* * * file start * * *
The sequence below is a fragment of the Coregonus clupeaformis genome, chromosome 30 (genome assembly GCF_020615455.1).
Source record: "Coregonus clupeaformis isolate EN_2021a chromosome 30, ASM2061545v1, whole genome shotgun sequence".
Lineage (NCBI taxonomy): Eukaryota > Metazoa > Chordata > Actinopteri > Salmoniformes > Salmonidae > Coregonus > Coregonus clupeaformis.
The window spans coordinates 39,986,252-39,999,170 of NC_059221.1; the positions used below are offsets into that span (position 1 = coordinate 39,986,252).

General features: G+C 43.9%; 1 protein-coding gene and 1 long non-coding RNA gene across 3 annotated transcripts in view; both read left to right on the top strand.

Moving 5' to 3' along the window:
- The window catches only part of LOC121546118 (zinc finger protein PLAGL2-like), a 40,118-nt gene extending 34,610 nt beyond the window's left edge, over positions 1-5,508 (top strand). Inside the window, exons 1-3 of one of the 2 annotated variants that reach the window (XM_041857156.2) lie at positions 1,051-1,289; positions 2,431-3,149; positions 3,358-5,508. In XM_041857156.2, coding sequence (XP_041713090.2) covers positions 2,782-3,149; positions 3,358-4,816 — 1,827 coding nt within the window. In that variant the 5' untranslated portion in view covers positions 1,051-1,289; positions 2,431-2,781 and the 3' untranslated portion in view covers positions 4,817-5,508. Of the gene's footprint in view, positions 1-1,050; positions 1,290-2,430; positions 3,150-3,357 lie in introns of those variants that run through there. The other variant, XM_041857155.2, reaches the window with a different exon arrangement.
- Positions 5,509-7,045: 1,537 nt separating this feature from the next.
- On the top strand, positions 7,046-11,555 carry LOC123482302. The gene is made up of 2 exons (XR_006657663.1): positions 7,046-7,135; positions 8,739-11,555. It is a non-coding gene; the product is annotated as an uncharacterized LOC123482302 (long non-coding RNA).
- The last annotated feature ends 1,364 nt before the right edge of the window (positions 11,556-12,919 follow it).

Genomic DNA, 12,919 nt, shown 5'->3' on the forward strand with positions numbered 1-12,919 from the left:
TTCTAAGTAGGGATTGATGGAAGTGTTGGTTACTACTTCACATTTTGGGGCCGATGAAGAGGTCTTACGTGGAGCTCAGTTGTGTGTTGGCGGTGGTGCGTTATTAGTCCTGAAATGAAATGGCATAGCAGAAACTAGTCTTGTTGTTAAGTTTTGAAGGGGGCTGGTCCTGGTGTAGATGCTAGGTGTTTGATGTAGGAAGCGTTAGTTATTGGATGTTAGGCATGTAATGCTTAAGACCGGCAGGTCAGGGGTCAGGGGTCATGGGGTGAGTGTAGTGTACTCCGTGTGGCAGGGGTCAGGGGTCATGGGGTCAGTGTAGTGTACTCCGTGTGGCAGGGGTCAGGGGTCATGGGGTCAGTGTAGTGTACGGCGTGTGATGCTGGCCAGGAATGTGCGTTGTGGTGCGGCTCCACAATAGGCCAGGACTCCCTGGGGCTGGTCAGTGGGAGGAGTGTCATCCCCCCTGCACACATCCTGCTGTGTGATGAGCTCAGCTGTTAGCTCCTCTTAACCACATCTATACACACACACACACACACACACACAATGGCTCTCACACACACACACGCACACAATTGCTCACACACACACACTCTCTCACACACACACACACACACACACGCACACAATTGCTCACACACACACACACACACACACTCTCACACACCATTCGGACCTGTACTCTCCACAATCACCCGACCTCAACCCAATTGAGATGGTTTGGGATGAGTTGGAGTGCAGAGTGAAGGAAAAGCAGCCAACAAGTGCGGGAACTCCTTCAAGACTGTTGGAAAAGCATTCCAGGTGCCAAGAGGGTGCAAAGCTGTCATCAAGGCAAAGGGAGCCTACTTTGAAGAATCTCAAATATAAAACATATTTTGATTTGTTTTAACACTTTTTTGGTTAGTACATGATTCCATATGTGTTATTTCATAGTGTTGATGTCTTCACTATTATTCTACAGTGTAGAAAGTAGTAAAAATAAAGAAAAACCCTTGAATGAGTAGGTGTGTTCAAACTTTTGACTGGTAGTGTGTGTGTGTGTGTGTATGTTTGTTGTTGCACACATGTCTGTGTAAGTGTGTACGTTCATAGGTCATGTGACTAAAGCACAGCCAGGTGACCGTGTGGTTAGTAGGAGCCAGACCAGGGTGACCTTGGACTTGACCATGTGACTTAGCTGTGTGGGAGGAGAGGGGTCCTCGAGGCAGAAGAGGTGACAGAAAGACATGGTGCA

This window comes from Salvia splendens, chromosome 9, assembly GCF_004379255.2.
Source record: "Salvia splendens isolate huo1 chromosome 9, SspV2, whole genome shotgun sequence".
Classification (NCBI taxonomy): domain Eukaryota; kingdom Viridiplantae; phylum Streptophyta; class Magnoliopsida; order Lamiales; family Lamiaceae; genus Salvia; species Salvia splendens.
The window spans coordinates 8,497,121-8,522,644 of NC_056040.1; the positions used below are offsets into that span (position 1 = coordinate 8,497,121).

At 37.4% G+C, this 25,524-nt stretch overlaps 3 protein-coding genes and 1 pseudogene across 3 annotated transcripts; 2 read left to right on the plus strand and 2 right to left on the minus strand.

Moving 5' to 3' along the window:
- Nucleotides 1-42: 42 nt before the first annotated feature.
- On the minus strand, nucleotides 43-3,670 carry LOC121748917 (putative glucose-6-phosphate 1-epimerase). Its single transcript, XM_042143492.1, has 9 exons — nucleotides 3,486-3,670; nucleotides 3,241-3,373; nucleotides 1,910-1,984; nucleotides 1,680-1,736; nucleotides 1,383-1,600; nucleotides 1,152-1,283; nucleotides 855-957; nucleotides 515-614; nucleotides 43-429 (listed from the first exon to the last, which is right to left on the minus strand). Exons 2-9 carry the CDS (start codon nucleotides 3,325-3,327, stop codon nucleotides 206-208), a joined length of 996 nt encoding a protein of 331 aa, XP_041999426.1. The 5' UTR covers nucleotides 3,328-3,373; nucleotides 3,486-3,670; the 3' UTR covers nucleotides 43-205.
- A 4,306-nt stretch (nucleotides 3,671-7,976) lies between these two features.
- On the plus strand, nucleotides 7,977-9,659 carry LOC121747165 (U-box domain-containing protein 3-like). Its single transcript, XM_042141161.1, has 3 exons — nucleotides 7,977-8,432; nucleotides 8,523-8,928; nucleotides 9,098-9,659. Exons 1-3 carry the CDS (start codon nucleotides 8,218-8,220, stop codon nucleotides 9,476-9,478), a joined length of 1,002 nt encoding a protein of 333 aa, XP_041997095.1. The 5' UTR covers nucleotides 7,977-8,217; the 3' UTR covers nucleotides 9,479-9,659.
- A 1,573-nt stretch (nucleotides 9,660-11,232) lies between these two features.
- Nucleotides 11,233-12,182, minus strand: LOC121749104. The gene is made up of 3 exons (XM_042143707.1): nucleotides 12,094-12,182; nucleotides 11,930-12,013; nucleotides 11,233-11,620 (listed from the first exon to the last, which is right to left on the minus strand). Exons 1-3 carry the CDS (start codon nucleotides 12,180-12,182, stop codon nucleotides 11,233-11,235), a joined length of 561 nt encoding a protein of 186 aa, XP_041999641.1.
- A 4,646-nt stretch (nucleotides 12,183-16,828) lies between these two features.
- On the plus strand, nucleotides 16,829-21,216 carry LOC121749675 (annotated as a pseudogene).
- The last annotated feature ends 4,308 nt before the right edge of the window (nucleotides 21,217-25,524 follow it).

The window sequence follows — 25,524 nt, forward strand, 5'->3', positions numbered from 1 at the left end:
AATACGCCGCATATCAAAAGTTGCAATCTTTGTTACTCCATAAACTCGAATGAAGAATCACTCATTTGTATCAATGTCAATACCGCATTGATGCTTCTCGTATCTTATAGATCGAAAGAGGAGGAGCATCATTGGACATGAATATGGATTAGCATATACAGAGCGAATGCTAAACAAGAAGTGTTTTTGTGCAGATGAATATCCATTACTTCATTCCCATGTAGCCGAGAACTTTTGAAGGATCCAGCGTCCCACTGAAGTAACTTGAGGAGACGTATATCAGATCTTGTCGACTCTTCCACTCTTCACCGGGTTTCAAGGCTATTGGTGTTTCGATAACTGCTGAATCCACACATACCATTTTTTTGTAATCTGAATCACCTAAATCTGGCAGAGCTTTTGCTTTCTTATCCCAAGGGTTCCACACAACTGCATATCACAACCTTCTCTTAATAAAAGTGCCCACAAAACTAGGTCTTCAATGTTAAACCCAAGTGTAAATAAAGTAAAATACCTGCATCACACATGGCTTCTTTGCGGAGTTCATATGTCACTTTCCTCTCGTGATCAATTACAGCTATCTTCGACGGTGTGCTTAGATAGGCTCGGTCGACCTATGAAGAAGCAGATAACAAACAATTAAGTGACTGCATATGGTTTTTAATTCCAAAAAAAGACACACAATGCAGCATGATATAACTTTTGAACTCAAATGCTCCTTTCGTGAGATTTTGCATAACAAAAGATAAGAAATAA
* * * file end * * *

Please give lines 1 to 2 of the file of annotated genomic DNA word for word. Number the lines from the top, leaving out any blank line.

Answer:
The sequence below is a fragment of the Coregonus clupeaformis genome, chromosome 30 (genome assembly GCF_020615455.1).
Source record: "Coregonus clupeaformis isolate EN_2021a chromosome 30, ASM2061545v1, whole genome shotgun sequence".